BPH is more common with age and usually occurs in men over the age of 50. Other risk factors include obesity, lack of physical activity, erectile dysfunction, alcohol consumption, smoking, diabetes, and family history of BPH.
Smooth, symmetric, firm enlargement of the prostate is found on digital rectal exam.
Patients often complain of a feeling of incomplete emptying of the bladder related to urinary retention. Incomplete voiding results in stasis of bacteria in the bladder, which increases the risk of developing urinary tract infection. Additionally, calculi may develop in the bladder due to the alkalinization of the residual urine.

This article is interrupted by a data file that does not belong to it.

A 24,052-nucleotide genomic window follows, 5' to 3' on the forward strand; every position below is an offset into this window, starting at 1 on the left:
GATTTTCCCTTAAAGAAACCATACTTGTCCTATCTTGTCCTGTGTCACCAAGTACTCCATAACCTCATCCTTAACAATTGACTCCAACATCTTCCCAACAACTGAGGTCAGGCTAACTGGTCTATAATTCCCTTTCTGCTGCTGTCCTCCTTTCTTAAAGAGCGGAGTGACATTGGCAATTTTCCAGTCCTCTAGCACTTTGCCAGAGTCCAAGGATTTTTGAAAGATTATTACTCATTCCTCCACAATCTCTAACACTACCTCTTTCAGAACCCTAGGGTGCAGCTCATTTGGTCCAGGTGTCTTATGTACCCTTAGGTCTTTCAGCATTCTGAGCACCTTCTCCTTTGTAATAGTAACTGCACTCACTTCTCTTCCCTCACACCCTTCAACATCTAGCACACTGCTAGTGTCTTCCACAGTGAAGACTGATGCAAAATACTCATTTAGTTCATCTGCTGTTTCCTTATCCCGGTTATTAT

Compression of the urethra presents as problems with urination such as inability to start or maintain a constant strong urine stream or dribbling of urine. Problems maintaining a strong stream of urine is an early presentation of BPH.
Compression of the urethra can lead to increased urinary frequency in patients.
Along with frequency, urinary urgency may occur, which manifests as a need to pass urine quickly for fear of incontinence.
Compression of the urethra can also lead to nocturia, which is the need to void at night. Nocturia may contribute to insomnia.
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